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Archive for Cambodia

5 Days in Siem Reap, Cambodia

 

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4 Days in Battambang, Cambodia

I was really looking forward to my stay in Battambang because I thought it would be my only chance to see the “real” Cambodia outside of the cities. Although Battambang is the second-largest city in Cambodia, there aren’t a lot of attractions within the city itself. Most people visit Battambang to ride a bicycle or motorbike around the countryside surrounding the city. There are plenty of attractions within a 30km radius of Battambang that are fun to navigate to on your own.

On my first day in Battambang, I rented a bicycle from a rental shop on Street 2.5. I paid only $2USD to have the bike for the whole day. I pedalled 15 km to Phnom Sampeau (also sometimes called Phnom Sampov), a hill with a temple on top of it that affords a great view over the city. It was not an easy ride in the Cambodian heat, let me tell you. I had to keep stopping every few minutes to take a drink of water.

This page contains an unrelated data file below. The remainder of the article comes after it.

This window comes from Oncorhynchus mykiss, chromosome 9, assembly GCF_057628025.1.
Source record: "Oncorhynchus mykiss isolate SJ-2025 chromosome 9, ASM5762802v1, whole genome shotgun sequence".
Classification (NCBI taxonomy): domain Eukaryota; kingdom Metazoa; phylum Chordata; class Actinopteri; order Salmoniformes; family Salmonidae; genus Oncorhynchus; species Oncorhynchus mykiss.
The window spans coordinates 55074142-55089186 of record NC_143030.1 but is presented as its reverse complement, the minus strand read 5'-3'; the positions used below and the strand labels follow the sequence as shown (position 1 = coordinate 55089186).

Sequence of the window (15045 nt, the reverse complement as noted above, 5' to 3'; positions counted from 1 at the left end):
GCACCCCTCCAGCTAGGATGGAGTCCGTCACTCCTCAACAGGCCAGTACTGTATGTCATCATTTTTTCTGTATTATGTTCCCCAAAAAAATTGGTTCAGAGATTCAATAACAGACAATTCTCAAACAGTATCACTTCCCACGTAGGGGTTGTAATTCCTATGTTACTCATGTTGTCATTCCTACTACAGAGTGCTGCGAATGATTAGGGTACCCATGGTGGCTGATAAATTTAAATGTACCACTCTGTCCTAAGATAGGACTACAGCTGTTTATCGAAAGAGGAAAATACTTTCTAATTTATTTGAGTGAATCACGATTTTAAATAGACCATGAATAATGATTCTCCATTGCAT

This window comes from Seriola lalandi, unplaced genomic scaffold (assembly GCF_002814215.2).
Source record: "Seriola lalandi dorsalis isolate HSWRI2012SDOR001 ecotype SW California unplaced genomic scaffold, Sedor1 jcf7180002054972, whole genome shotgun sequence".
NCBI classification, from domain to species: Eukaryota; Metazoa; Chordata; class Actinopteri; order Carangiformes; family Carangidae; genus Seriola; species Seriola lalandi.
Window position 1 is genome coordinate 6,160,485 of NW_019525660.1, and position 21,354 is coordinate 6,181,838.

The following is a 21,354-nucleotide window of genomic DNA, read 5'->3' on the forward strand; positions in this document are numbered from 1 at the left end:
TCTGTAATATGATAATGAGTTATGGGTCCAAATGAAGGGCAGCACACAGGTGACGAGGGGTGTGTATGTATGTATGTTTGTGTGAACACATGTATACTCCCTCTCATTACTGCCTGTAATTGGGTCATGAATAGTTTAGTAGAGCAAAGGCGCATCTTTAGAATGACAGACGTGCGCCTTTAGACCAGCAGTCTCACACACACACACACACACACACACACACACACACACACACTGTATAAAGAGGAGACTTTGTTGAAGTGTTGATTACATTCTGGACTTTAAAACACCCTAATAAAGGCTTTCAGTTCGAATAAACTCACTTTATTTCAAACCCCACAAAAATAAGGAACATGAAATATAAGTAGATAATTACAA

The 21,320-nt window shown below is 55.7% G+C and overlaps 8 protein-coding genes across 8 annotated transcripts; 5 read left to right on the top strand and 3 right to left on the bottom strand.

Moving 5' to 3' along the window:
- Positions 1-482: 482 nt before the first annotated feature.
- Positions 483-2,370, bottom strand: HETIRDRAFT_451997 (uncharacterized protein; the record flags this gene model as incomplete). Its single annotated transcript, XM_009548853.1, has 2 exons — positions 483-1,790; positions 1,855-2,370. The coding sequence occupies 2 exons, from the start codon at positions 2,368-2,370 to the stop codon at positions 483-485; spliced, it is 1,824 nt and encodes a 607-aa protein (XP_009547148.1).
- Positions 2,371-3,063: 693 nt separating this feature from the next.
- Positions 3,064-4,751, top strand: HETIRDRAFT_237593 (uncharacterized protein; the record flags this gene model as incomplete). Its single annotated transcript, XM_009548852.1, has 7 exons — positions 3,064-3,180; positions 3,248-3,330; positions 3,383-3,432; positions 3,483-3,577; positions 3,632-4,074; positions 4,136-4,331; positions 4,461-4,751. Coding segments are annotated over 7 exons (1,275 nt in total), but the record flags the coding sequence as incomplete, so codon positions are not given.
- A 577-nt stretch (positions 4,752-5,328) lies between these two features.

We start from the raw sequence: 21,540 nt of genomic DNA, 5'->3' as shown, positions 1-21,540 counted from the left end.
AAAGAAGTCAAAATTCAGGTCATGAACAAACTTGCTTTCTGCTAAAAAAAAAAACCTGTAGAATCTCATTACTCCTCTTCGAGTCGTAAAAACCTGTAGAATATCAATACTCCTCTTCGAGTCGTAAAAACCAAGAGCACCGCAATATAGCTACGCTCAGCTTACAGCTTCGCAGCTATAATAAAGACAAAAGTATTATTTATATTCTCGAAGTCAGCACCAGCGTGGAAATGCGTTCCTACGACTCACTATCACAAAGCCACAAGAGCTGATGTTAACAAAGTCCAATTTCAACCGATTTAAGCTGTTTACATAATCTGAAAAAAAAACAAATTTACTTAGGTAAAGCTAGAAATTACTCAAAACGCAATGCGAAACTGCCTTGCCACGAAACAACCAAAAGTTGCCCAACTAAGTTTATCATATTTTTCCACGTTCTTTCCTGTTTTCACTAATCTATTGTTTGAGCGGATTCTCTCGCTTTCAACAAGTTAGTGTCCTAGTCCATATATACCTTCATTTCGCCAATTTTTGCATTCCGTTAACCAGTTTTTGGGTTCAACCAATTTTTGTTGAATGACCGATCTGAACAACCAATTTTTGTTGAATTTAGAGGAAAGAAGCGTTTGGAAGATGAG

Soaked with sweat and severely dehydrated, I finally got to Phnom Sampeau, parked my bike, and paid the $3USD entrance fee. Just as I was about to start walking up the stairs, a young Cambodian boy approached me and asked if I was going up to the temple. I had heard that there are always local children hanging around who take it upon themselves to act as guides for tourists around the temple and caves on the hill, and then expect a couple of dollars for their services. Sure enough, the boy (who told me he was 13) accompanied me up the stairs without asking me whether I wanted him to or not. I walked and talked with him for a while, and then handed him a $1 bill and told him I could go the rest of the way by myself. He accompanied me all the way to the temple anyway, but then thankfully left me to sightsee on my own.